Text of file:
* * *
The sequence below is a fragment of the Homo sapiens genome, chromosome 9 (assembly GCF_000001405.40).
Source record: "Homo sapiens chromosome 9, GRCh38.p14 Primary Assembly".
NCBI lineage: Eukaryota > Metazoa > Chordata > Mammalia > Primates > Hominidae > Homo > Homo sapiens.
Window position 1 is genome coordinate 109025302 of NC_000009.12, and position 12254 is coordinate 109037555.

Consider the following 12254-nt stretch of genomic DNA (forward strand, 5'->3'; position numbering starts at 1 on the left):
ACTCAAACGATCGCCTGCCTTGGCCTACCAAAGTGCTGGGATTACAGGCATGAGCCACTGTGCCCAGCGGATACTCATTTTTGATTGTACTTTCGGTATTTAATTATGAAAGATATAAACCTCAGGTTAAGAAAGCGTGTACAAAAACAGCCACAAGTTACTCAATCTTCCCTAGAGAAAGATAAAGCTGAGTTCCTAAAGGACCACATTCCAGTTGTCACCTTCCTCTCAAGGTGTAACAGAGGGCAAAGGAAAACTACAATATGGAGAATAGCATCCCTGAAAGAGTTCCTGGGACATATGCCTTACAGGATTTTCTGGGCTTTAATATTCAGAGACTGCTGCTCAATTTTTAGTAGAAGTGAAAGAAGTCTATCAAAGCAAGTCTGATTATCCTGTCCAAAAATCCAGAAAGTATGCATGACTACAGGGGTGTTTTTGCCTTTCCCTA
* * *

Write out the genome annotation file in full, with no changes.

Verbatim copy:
The sequence below is a fragment of the Homo sapiens genome, chromosome 9 (assembly GCF_000001405.40).
Source record: "Homo sapiens chromosome 9, GRCh38.p14 Primary Assembly".
NCBI lineage: Eukaryota > Metazoa > Chordata > Mammalia > Primates > Hominidae > Homo > Homo sapiens.
Window position 1 is genome coordinate 109025302 of NC_000009.12, and position 12254 is coordinate 109037555.

Consider the following 12254-nt stretch of genomic DNA (forward strand, 5'->3'; position numbering starts at 1 on the left):
ACTCAAACGATCGCCTGCCTTGGCCTACCAAAGTGCTGGGATTACAGGCATGAGCCACTGTGCCCAGCGGATACTCATTTTTGATTGTACTTTCGGTATTTAATTATGAAAGATATAAACCTCAGGTTAAGAAAGCGTGTACAAAAACAGCCACAAGTTACTCAATCTTCCCTAGAGAAAGATAAAGCTGAGTTCCTAAAGGACCACATTCCAGTTGTCACCTTCCTCTCAAGGTGTAACAGAGGGCAAAGGAAAACTACAATATGGAGAATAGCATCCCTGAAAGAGTTCCTGGGACATATGCCTTACAGGATTTTCTGGGCTTTAATATTCAGAGACTGCTGCTCAATTTTTAGTAGAAGTGAAAGAAGTCTATCAAAGCAAGTCTGATTATCCTGTCCAAAAATCCAGAAAGTATGCATGACTACAGGGGTGTTTTTGCCTTTCCCTA